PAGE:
At around 5 or so we called it a day, and we usually ran off in pursuit of dinner, AC, and wifi, stopping to pet the local puppies on the way back (and occasionally hearing beep-beep, “Maria!” as Ferdinando and Luigi would drive by). Friendships were solidified during this time, when the weather finally cooled down and we felt more like ourselves. We had fun and talked a lot, learning about life and school and summer romances in progress. We guzzled iced tea (one of the first phrases I memorised: “Te freddo de pesca per favore”) and Italian gelato and tiny pistachio cannoli because that’s what summer in the-middle-of-nowhere, Italy, is all about. Every other night we were startled by random firework shows - the reason is still unknown, but at least they were doing them right these times. After the first week we lost one of the girls in our little friendship triad, since her program was done, so we expanded the group to include the rest of our roommates and a few others from our program, and continued the trend. We got the weekend off to relax - in 45+C weather that’s hard to accomplish so we went to the beach one day (props to the awesome driver who prefaced every announcement with “Ling-long!” to mimic the bells), got thoroughly sunburnt, and then spent a lot of time at the pool to cool off the next. I tried to do laundry and ended up locking my clothes in a very temperamental Italian washing machine for a day; we finally got them out but the laundry machine was never the same, and would only open if you could unlock the door with a wire. And that’s pretty much how two weeks of osteology camp progressed.

As far as the specifics of what we learned, on each day we’d look at different sets of bones, and also different topics. The first day was simply getting familiar with all the parts of a skeleton. The next day we learned techniques for determining the sex based on cranial and pelvic bones: 3 different methods, each comprising of at least 10 steps or areas of the bone to analyze. The analysis would all be on a range of -2 (female) to 0 (indeterminate) to +2 (male), or just f, m, i, and we’d constantly find that most people are a mixture of male, female and indeterminate traits - this of course made even harder sometimes by only having fragmentary bones. It also seemed to me at times a bit subjective - most of these rates are based on comparisons (is the iliac fossa more wide and low or more high and narrow; is the iliac crest definitively curvy and S-shaped or more subtle; is the preauricular surface grooved and definitive or nonexistent; etc) so it’s really up to the person rating to be consistent in how they rate, but it might differ when it comes to other people. Still, it was one of my favorite topics and practical subjects to try, and I think this is definitely one of those cases where practice makes perfect (or at least helps).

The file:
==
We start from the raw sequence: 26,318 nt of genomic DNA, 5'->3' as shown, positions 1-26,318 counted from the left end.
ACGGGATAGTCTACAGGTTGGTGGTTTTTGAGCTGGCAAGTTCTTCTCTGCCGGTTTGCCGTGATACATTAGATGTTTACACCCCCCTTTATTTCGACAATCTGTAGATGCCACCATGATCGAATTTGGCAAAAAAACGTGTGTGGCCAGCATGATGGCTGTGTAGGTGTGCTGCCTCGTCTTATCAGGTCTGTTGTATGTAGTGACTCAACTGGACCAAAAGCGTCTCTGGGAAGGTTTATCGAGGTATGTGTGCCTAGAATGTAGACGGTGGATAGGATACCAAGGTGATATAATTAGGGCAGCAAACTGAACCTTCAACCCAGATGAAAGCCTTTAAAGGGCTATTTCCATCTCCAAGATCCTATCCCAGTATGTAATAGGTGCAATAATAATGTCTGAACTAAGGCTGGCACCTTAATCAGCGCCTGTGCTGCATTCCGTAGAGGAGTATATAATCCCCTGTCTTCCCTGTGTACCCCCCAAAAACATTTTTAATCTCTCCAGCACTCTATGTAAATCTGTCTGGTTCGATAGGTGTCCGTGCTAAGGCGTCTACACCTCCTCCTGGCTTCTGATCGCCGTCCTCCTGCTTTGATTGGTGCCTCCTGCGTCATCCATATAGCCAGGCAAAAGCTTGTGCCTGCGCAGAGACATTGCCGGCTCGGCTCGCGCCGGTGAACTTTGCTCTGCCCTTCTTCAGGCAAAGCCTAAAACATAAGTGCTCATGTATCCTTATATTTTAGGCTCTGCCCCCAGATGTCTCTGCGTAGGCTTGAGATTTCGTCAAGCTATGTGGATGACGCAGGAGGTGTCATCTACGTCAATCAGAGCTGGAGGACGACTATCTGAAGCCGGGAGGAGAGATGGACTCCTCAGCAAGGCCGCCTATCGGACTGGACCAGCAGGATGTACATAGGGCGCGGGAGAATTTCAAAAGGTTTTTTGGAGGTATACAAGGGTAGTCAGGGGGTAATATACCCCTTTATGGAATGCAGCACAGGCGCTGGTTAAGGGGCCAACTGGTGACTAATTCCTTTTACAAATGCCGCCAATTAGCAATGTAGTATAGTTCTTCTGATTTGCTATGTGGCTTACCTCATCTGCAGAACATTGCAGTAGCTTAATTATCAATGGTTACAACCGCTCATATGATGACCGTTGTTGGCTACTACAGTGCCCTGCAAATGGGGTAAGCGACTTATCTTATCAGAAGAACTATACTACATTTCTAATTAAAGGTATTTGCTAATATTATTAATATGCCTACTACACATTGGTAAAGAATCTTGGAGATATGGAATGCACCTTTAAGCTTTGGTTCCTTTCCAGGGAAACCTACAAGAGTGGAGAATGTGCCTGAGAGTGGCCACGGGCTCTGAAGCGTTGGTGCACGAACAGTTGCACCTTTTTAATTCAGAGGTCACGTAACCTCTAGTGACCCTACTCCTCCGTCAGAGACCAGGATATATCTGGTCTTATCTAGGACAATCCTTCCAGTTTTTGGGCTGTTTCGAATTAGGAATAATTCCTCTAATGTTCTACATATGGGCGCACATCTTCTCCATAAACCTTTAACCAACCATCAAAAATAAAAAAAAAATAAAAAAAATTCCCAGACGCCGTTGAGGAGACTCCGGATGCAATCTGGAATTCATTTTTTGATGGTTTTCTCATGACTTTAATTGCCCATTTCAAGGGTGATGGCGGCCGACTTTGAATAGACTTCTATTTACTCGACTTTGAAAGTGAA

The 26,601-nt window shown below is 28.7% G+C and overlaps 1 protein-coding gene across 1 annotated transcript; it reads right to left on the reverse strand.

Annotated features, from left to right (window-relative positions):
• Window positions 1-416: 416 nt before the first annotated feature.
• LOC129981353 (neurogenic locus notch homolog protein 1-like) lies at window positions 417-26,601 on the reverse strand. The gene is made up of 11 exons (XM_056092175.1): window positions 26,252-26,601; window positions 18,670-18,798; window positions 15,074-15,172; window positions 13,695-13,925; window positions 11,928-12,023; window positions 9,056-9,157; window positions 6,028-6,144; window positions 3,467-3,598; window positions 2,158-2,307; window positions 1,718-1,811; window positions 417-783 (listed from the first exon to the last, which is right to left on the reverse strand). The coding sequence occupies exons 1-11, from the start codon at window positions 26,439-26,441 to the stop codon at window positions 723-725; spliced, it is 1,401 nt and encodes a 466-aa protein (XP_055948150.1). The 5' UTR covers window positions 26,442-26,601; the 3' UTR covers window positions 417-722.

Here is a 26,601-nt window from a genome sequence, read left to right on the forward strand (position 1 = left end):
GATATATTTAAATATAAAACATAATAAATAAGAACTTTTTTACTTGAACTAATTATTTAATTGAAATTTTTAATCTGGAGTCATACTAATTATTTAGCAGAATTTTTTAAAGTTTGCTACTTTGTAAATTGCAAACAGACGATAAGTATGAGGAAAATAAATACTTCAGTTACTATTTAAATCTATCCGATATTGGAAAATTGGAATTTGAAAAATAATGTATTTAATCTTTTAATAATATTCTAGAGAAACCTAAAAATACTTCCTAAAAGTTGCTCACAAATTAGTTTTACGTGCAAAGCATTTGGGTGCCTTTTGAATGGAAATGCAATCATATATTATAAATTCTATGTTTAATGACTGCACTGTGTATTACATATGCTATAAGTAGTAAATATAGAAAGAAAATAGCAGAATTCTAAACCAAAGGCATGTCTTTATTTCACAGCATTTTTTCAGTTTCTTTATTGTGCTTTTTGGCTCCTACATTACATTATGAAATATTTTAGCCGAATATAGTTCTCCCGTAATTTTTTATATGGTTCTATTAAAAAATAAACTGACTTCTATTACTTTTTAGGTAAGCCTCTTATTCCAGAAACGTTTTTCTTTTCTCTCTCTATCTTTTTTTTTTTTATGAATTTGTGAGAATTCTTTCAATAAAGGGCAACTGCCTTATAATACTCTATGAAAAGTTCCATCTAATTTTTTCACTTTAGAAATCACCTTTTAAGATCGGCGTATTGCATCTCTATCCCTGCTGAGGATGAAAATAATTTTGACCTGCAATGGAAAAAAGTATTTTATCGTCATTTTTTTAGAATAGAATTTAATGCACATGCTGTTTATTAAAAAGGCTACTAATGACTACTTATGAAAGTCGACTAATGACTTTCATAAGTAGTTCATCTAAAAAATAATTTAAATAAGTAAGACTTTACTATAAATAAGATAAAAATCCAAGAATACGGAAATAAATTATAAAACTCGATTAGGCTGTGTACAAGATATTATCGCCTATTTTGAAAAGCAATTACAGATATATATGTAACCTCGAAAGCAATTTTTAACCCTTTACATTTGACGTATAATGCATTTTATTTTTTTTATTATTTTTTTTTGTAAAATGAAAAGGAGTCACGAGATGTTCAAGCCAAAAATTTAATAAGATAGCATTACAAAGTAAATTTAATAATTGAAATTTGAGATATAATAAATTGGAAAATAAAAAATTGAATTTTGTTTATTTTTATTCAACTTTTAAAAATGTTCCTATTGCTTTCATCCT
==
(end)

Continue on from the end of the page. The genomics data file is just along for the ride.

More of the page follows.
The next few days we looked at aging the skeletons (ie, how old the people were when they died, not from what time they came from). This was an even more subjective (to me) area - you looked at (1) the amount of closure of different cranial sutures, since it’s known on average roughly when different sutures close - each one is rated between 0-3 for fully open to fully closed; (2) the auricular surface of the sacrum, which has 5 different parts to rate (the porosity, the amount of dense bone, whether there are big pores or small pores on specific parts of the bone, etc) and give you ridiculous ranges such as 16-68 or 29-88 years old; and, (3) the wear on different teeth, which give you various ranges as well. In general, as you can guess, you end up with 3 different ranges which hopefully overlay each other so you can narrow down a decent range of 10-15 years. The teeth were often the most useful, especially for younger people; on one day we were lucky to have the opportunity to look at skeletons of children and see the differences between them and adults. For children you can measure the long bones and estimate an age based on height, since they are constantly growing. We had the skeleton of a child whom, based on bone length, was consistently estimated at 9 years old. However, when we looked at the teeth, we could see that the second molars were already erupted, which wouldn’t happen until 11-13 years old, and the third molar (wisdom teeth) were formed in the jaw and just starting to make their way up, which would bump the age even further to somewhere around 15 (give or take a few years). Thus this child was shorter than most or was possibly malnourished for an extended time (which would cause stunted growth), which was likely since the skeleton came from Medieval times.

Near the end of the first week we talked about teeth and got a crash course in dentistry and determining age or diet from them. We also talked about paleopathologies, and then were given skeletons and tried to identify different issues we had talked about. That was very interesting, because you can clearly see defects - lipping on vertebrae, rubbing of joints together (joint disease, or arthritis) causing the articulating areas of bones to be smooth and shiny. It feels like ivory and has a very yellow glint. We rubbed these areas together and they squeaked - we all winced in empathy at the pain this would have caused.